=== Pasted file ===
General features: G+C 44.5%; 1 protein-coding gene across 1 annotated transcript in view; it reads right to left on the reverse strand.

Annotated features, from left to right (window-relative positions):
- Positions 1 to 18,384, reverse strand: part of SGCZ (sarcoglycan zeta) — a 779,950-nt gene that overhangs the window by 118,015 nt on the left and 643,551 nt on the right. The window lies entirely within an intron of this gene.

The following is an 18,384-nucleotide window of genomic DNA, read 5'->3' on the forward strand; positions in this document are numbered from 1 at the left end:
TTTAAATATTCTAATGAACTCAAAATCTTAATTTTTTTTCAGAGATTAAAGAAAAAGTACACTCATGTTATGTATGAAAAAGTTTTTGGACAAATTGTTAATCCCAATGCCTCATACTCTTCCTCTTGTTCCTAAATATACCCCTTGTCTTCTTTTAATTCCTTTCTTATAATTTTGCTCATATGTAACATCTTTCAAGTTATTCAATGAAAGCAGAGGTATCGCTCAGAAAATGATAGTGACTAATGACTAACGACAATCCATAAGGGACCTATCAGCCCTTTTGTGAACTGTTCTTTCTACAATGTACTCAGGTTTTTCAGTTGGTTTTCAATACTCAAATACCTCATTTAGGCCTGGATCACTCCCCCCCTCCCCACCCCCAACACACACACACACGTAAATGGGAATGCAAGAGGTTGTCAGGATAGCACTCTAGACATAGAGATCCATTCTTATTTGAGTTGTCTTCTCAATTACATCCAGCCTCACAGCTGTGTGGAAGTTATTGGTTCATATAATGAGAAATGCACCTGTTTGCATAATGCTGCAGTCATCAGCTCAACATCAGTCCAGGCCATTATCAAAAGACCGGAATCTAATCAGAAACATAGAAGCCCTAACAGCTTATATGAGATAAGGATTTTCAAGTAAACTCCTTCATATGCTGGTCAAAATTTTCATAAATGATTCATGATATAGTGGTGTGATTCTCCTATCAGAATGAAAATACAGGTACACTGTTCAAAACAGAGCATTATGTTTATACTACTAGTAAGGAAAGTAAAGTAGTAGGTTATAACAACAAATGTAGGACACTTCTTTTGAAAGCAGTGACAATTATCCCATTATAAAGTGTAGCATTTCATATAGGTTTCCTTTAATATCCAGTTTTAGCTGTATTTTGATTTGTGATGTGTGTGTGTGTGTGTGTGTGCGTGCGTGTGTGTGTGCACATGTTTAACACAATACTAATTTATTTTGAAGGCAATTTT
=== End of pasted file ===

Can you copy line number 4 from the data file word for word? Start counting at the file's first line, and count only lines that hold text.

The following is an 18,384-nucleotide window of genomic DNA, read 5'->3' on the forward strand; positions in this document are numbered from 1 at the left end: